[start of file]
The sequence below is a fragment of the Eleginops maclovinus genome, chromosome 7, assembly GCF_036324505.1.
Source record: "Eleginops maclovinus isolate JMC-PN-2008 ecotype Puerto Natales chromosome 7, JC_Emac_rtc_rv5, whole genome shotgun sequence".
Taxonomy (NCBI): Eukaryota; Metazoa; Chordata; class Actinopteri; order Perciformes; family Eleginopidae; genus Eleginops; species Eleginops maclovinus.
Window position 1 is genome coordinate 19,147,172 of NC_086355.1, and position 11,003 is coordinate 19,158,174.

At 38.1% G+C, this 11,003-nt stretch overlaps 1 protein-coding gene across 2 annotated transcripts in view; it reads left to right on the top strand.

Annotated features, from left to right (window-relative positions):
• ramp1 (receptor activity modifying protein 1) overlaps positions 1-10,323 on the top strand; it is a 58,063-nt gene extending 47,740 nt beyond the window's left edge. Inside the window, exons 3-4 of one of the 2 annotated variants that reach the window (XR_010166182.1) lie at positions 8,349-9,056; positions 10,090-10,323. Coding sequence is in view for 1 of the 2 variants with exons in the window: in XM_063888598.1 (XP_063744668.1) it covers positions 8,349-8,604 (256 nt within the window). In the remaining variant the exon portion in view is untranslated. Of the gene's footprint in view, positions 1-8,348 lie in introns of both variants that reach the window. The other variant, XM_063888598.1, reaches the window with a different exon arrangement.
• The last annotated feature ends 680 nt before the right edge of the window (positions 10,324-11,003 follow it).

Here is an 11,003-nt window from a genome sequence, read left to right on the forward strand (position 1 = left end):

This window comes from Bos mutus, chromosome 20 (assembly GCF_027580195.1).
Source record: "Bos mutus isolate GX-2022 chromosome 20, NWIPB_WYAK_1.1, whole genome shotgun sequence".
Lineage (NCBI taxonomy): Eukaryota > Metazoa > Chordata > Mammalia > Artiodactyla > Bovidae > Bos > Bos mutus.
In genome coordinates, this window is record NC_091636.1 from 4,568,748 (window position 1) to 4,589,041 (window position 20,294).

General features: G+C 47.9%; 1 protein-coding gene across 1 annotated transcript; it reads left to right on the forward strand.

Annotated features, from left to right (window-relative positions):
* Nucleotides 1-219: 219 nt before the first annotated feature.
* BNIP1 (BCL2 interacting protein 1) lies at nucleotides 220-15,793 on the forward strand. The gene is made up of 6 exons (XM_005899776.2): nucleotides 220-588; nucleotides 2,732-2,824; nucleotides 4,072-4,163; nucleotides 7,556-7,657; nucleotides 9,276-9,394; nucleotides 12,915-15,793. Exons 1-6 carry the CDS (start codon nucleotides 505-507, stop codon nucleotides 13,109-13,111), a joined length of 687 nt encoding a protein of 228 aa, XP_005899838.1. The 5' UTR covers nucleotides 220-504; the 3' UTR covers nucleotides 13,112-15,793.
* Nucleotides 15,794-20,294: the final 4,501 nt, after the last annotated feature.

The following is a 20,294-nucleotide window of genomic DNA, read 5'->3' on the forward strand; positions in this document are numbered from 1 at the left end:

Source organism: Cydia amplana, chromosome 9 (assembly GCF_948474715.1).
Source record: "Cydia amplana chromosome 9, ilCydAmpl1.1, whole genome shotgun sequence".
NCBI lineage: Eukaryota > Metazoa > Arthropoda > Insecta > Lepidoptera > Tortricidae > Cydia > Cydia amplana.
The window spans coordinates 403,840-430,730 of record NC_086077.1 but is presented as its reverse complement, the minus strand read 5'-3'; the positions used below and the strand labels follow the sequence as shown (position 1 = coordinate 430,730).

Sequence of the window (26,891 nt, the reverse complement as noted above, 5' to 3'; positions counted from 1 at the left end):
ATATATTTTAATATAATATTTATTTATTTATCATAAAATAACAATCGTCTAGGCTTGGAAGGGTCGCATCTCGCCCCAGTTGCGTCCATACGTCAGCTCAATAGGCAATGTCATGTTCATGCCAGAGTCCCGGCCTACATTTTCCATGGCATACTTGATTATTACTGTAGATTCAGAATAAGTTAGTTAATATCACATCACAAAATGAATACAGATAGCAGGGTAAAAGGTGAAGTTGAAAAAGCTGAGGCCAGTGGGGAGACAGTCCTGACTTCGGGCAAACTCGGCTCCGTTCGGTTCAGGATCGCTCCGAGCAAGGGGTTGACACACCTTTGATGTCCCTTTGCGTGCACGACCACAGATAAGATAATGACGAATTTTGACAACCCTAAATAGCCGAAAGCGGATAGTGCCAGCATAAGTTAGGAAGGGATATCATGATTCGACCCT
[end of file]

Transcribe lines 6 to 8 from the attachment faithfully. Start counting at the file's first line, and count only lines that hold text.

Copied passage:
Annotated features, from left to right (window-relative positions):
• ramp1 (receptor activity modifying protein 1) overlaps positions 1-10,323 on the top strand; it is a 58,063-nt gene extending 47,740 nt beyond the window's left edge. Inside the window, exons 3-4 of one of the 2 annotated variants that reach the window (XR_010166182.1) lie at positions 8,349-9,056; positions 10,090-10,323. Coding sequence is in view for 1 of the 2 variants with exons in the window: in XM_063888598.1 (XP_063744668.1) it covers positions 8,349-8,604 (256 nt within the window). In the remaining variant the exon portion in view is untranslated. Of the gene's footprint in view, positions 1-8,348 lie in introns of both variants that reach the window. The other variant, XM_063888598.1, reaches the window with a different exon arrangement.
• The last annotated feature ends 680 nt before the right edge of the window (positions 10,324-11,003 follow it).